Maiden trip for China Southern's A380
Updated: 2011-10-18 08:07
By Liu Weifeng, Wang Wen and Qiu Quanlin (China Daily)
BEIJING / GUANGZHOU - China's first Airbus A380, operated by China Southern Airlines Co Ltd, took off at 10 am on Monday at the Beijing Capital International Airport carrying nearly 500 passengers on its maiden domestic flight to Guangzhou, and made a smooth landing at Baiyun International Airport at 1:10 pm as people inside and outside the double-decker cabin cheered.
Among those aboard the world's largest civil aircraft were retired star basketball player Yao Ming and other celebrities.
Zhong Nanshan, a respiratory doctor and academician of the Chinese Academy of Engineering, said the Superjumbo provides an ideal space in the cabin to handle affairs that are usually done in the office.
"Except for the lack of Internet access, I can do business affairs on the computer because of the facilities and lower noise in the Superjumbo cabin," Zhong was quoted as saying by CAAC Journal.
"The Superjumbo is an ideal choice for a long flight," he said.
It will be flying daily on the Beijing-Guangzhou-Beijing route from Oct 17 to 26, departing at 10 am from Beijing as flight number CZ3000 and returning from Guangzhou at 6 pm as flight CZ3999.
From Oct 27 to 29, it will fly the Beijing-Shanghai Pudong-Beijing route as flight numbers CZ6000 and CZ6999.
"I've never thought such a four-engine Superjumbo could fly with so little noise and make such a soft landing," said Wang Yu, a Guangzhou-based media representative who was a passenger.
The ticket price is the same as that of other aircraft flying those routes, and passengers can get a 10 percent discount buying tickets through China Southern's website. The price of an economy class seat between Beijing and Guangzhou is 1,700 yuan ($266). The seat price in luxury first class is 4,760 yuan and 3,910 yuan for first class.
According to China Southern, tickets in the top two classes are already soldout and 80 percent of economy class seats have been sold, 30 percentage points more than average.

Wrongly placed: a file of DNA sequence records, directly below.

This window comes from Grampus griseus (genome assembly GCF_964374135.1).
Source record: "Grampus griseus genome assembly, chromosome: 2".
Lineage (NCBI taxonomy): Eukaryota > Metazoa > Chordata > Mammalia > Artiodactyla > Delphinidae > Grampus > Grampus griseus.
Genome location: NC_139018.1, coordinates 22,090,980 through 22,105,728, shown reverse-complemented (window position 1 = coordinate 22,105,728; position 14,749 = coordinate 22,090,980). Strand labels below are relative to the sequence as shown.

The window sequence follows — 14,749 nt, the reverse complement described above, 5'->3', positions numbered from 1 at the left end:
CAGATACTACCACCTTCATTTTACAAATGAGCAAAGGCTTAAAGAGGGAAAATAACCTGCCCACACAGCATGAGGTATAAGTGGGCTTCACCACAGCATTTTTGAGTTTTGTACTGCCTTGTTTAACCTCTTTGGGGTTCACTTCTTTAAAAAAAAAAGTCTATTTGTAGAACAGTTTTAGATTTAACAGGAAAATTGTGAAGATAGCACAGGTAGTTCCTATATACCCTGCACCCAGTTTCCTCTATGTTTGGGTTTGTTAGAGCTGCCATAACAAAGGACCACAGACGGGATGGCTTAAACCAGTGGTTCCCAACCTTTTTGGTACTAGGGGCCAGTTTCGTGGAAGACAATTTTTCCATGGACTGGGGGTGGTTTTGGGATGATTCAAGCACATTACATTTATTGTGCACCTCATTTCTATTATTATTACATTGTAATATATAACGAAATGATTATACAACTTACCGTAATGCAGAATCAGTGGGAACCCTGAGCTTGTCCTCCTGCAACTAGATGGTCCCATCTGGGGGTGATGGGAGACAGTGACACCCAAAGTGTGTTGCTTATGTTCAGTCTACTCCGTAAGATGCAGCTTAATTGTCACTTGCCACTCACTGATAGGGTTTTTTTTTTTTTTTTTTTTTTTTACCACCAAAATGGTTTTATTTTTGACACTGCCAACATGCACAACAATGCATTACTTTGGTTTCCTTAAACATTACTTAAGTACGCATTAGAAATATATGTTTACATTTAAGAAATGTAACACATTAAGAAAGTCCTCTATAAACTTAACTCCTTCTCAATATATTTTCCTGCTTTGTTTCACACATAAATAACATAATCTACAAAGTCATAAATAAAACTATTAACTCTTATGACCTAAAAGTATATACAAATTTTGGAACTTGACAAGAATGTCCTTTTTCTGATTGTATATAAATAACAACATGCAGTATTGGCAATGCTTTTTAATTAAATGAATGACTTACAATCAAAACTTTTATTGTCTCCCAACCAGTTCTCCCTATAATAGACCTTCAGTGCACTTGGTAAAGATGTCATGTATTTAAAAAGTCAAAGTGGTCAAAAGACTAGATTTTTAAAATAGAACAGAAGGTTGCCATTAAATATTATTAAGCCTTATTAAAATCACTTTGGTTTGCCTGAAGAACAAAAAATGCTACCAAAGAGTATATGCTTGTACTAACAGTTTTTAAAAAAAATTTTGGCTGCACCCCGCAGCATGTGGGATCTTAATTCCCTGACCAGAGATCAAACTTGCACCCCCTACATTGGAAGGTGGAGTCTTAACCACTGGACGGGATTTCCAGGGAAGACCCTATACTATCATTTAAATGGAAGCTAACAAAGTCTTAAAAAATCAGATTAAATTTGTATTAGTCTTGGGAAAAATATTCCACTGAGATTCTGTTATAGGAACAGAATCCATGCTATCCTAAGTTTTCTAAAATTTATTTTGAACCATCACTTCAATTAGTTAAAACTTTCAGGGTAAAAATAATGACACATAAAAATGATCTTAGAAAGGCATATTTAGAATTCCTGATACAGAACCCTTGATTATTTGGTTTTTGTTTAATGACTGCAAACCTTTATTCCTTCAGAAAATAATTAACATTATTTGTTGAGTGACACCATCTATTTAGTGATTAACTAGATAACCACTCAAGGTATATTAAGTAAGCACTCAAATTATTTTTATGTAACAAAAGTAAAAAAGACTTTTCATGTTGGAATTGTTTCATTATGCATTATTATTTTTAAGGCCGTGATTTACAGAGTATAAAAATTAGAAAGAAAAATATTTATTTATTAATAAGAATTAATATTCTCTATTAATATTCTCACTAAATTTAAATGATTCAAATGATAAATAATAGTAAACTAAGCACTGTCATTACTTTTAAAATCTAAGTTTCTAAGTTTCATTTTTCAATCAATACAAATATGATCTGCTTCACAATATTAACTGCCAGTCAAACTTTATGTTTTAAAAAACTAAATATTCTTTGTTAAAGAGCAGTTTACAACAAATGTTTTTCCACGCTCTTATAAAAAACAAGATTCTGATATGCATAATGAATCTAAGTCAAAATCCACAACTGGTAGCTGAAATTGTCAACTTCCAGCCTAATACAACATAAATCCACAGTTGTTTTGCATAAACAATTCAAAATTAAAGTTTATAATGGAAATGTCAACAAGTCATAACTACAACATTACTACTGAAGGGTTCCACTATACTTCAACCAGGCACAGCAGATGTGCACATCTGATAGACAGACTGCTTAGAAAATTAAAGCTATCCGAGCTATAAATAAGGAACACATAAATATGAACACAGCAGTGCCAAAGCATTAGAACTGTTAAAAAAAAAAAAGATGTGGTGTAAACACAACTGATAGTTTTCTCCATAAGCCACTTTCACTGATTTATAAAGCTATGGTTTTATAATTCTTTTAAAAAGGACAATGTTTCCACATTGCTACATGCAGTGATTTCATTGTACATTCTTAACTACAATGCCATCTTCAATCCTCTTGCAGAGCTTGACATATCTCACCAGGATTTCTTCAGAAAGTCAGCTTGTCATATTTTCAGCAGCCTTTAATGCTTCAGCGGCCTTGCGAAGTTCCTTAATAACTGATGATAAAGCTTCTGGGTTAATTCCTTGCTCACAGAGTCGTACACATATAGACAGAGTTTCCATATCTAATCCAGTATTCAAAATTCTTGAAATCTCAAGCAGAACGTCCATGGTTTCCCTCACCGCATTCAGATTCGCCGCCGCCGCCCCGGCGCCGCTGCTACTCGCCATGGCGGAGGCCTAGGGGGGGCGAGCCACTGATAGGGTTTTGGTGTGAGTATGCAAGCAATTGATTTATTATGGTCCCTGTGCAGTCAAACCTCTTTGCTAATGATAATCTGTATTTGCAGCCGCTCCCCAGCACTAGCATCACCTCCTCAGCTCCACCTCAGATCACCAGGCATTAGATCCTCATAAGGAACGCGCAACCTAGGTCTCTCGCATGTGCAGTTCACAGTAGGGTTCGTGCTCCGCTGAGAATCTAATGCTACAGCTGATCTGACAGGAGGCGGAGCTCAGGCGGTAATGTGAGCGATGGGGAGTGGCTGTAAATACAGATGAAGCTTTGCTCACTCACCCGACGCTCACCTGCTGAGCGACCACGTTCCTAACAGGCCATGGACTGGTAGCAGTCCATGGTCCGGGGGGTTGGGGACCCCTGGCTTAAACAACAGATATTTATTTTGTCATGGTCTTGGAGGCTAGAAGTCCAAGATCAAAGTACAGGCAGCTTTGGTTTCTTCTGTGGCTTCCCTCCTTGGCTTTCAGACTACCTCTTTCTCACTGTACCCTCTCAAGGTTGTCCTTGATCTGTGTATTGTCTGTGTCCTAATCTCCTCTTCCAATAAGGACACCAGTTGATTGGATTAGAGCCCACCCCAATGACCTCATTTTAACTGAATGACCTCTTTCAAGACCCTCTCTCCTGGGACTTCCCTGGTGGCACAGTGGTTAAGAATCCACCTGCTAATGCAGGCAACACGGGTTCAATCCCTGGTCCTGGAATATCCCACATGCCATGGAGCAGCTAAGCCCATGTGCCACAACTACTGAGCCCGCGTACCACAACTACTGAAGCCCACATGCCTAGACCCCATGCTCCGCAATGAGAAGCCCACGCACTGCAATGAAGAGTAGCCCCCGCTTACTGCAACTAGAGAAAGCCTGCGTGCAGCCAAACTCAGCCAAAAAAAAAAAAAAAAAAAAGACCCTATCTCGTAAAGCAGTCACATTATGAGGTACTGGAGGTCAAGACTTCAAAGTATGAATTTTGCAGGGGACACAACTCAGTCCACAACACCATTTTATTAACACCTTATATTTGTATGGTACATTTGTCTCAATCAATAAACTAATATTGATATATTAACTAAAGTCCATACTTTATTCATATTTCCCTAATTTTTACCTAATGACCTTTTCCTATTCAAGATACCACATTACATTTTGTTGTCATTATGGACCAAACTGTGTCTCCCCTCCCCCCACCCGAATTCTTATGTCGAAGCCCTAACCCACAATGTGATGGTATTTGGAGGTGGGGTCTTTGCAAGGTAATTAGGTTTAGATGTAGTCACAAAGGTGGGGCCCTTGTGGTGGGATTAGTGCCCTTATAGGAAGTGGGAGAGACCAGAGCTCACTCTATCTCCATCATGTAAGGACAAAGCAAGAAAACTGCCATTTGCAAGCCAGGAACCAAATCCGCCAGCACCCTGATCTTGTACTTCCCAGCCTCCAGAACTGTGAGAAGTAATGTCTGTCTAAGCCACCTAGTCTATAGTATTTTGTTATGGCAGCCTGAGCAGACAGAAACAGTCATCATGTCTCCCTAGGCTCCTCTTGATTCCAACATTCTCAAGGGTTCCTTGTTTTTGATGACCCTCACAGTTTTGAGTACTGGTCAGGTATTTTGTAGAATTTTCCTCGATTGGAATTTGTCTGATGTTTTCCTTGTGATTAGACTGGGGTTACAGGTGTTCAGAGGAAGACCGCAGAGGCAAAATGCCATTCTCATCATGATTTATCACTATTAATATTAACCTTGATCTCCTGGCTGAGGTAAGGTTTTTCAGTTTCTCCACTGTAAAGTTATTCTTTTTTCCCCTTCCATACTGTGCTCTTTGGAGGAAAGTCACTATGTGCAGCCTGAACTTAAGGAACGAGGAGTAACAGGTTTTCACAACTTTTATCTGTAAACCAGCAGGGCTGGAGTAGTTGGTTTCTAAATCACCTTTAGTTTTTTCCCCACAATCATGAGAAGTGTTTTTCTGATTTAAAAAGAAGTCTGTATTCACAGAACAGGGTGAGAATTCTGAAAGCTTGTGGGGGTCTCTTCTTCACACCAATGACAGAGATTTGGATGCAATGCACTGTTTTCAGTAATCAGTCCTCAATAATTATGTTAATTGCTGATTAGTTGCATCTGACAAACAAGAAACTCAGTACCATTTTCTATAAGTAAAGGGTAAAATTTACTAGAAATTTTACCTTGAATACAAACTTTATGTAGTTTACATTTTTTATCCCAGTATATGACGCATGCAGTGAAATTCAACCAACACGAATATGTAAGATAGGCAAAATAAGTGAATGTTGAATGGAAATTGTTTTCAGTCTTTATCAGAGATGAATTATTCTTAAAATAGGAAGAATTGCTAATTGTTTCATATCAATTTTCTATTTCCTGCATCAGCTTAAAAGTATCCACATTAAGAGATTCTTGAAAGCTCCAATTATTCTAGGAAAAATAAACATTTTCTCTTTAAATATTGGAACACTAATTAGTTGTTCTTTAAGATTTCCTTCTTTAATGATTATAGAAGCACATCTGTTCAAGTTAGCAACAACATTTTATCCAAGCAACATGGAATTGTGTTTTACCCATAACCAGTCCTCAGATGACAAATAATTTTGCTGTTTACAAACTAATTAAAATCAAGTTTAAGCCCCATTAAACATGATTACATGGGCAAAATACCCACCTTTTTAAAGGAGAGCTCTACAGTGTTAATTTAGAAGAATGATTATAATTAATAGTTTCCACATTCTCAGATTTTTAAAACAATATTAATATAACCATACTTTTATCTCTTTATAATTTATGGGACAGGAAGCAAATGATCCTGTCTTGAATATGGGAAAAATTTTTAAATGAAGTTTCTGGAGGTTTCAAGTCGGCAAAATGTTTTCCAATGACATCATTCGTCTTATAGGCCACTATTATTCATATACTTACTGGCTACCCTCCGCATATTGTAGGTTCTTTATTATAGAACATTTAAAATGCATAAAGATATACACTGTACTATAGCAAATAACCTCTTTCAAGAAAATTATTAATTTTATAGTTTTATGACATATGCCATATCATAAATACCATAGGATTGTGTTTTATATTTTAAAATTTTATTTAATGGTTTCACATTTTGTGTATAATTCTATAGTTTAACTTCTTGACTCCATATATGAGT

On Tuesday, occupancy for the Beijing-Guangzhou flight exceeded 90 percent, and that for the return flight was 100 percent. Tickets for the eight luxury seats and 70 first-class seats on the round-trip flights were sold out days before.
After October, the aircraft will still operate on the two domestic routes until the airline's second A380 is delivered, which is expected to be in December. Then it will begin flying international routes. China Southern ordered five A380s, which will all be delivered by 2013.
Liu Qian, chief pilot of the A380 and China's leading pilot with 16,000 flying hours, said he finds the operational system very smart and stable. "The larger the aircraft, the easier to keep it stable and under control," he told China Daily.
He led a team of 10 pilots and 10 co-pilots in a more than one-month study in Toulouse of the A380 model.
Liu said another 20 pilots and co-pilots will soon be sent for the intensive theoretical and operational training in France in preparation for the delivery of the second A380 by the year's end.
Zhang Yangyang, an eight-year veteran flight attendant on domestic and international flights, said the bigger the plane, the more difficult for the flight attendants to do the cabin work.
"It takes a much longer time to clean and is more work ... but the good thing is, few passengers will complain about not having room for mid-sized luggage."
The new aircraft requires 22 flight attendants, almost double the number on the A330.
China Southern is the first Chinese carrier to operate the A380 and the seventh globally.
China is the world's second-largest domestic civil aviation market and will account for 9.8 percent of the world's total passenger traffic by 2030, according to a forecast Airbus released in September.
The country will also have the second-fastest growth rate, after India, of 7.2 percent annually in domestic civil aviation passenger traffic over the next 20 years, the European plane maker said.
Statistics from Airbus indicate that the global market will need 1,781 large aircraft with more than 400 seats, such as the A380, in the next 20 years and 45 percent of these will be delivered to Asia.
(China Daily 10/18/2011 page13)